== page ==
Rita Writes

February 9, 2010

Bill Bryson and the Thunderbolt Kid hit the mark

Bryson’s works always cause massive upset for me. He writes in such an apparently easy-breezy style, I feel intimidated and as a somewhat heavy-handed tyro by comparison. He has not yet written a book that disappoints or that is not noted by me as well written.

But the Thunderbolt Kid was especially threatening since he writes of things I hope to share in my own manuscript. Can I capture the mood as well? Will the reader conjure the smells and feel the nostalgia? Will my writing bring the compassion and head-nodding familiarity Thunderbolt evokes?

To be sure I am partly transfixed because he writes about a time and nearby place to my own personal history. But even if I had not walked similar streets and visited similar regal Egyptian-style movie theaters, the descriptions would resonate. And the antics he and his buddies survive made me want to be one of them, then and now. Not a small triumph for a writer.

Most of Thunderbolt’s tale is not remarkable. We have read often of pubescent males finding their way towards Playboy Magazine and their awakening lust for soon-to-be voluptuous classmates. What makes Bryson’s review of such familiar ground unique is how it fits with the whole; how he shares his search for female pulchritude, beer and cigarettes as part of a normal life with equally unremarkable friends who are in fact, quite remarkable.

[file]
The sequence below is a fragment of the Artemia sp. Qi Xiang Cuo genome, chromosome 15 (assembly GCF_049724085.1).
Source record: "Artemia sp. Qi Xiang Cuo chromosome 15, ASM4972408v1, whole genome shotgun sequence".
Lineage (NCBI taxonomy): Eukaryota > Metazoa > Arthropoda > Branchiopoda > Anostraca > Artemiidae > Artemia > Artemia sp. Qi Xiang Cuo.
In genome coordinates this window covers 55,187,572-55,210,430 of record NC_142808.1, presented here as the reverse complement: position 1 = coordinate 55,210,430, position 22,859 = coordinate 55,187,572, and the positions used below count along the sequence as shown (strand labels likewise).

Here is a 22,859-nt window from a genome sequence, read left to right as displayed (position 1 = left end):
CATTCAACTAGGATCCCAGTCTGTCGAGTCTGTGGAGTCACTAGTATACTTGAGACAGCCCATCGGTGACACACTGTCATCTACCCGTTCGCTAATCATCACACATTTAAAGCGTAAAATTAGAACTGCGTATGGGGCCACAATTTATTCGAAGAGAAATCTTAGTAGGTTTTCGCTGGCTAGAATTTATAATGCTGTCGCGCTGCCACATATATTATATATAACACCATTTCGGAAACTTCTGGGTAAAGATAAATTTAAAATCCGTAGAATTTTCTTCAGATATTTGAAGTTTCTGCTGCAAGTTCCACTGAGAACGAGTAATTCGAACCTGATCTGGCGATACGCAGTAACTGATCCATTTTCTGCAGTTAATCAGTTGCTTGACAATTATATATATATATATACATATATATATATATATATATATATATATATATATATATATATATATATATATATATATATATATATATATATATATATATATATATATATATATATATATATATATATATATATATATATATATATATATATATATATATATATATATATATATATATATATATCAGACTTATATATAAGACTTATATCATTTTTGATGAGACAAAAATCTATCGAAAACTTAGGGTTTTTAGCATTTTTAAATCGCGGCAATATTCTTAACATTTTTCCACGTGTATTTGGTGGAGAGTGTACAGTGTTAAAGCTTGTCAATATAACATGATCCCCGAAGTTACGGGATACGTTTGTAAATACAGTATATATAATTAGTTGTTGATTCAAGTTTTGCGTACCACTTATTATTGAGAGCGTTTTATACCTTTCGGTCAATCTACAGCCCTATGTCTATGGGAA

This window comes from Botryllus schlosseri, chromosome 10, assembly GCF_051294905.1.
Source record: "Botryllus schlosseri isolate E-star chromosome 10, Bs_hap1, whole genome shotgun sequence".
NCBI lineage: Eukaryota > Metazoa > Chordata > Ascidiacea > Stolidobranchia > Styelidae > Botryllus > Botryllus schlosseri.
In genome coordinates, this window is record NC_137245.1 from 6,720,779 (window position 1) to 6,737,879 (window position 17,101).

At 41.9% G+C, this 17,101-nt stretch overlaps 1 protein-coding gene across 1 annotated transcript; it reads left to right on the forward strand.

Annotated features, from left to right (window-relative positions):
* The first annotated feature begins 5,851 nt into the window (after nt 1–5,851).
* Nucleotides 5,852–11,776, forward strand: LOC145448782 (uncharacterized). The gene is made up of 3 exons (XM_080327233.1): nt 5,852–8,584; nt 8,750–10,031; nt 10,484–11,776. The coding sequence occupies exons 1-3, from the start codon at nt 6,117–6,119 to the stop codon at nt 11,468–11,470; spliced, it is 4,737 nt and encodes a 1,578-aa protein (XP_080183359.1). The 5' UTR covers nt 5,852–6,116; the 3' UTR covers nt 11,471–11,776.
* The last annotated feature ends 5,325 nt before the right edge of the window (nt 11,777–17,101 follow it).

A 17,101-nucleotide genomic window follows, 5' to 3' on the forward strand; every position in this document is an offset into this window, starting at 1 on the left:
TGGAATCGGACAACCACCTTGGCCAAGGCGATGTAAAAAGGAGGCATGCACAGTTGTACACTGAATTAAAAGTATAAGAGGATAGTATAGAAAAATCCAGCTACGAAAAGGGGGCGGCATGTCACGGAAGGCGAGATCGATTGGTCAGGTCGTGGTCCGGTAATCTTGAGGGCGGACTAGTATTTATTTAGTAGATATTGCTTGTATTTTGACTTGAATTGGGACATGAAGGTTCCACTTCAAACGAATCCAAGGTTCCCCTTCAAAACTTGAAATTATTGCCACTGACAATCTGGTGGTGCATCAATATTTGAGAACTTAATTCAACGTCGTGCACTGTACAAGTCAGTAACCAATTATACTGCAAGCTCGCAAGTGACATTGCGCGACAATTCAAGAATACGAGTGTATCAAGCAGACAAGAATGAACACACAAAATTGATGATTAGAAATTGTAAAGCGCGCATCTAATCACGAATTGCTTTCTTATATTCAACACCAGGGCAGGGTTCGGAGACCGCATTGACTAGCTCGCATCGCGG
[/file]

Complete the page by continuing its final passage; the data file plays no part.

How does Bryson do it? I can’t speak for him but I can speak of him as a reader. He engages me immediately. He makes me feel he is talking just to me and is glad I am listening. He does not indulge in overly written prose with conspicuous analogies or similes, and while he doesn’t insult the reader by writing down, he refrains from using a vocabulary that requires the reader to pause. He just lopes along telling a tale and brings the reader along by enticements to see what happens next.

And that’s the trick. I recall reading Joseph Heller’s Catch Twenty-Two with the same result. Try this experiment if you don’t believe me. Pick up the book and let it fall open to any page. Heller crafts each paragraph to force you to read the next. My guess is both Bryson and Heller edit mercilessly, removing any word or phrase or story line that does not give an immediate result to the reader. I am convinced this is the hardest part of writing and what makes books memorable and enduring.

And with Bryson, now that I finished his last contribution to my reading stack, I am similarly impatient for his next book. Now that’s a good story-teller.


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